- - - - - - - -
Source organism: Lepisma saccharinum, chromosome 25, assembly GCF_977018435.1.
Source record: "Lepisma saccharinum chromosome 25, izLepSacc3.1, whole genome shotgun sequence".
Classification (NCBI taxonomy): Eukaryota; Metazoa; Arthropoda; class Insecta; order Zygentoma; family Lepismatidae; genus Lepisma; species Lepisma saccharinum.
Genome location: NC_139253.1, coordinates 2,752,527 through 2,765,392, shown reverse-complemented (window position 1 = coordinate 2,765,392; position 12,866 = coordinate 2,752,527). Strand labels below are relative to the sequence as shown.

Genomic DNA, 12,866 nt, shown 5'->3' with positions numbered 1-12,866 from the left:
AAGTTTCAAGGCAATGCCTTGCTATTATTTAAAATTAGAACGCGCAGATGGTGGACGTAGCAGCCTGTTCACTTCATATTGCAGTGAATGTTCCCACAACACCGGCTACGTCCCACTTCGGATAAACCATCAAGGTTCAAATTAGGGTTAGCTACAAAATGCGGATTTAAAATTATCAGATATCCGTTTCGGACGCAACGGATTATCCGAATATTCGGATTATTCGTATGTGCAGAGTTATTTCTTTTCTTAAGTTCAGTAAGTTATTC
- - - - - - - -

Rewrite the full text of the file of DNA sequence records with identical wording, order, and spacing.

Source organism: Lepisma saccharinum, chromosome 25, assembly GCF_977018435.1.
Source record: "Lepisma saccharinum chromosome 25, izLepSacc3.1, whole genome shotgun sequence".
Classification (NCBI taxonomy): Eukaryota; Metazoa; Arthropoda; class Insecta; order Zygentoma; family Lepismatidae; genus Lepisma; species Lepisma saccharinum.
Genome location: NC_139253.1, coordinates 2,752,527 through 2,765,392, shown reverse-complemented (window position 1 = coordinate 2,765,392; position 12,866 = coordinate 2,752,527). Strand labels below are relative to the sequence as shown.

Genomic DNA, 12,866 nt, shown 5'->3' with positions numbered 1-12,866 from the left:
AAGTTTCAAGGCAATGCCTTGCTATTATTTAAAATTAGAACGCGCAGATGGTGGACGTAGCAGCCTGTTCACTTCATATTGCAGTGAATGTTCCCACAACACCGGCTACGTCCCACTTCGGATAAACCATCAAGGTTCAAATTAGGGTTAGCTACAAAATGCGGATTTAAAATTATCAGATATCCGTTTCGGACGCAACGGATTATCCGAATATTCGGATTATTCGTATGTGCAGAGTTATTTCTTTTCTTAAGTTCAGTAAGTTATTC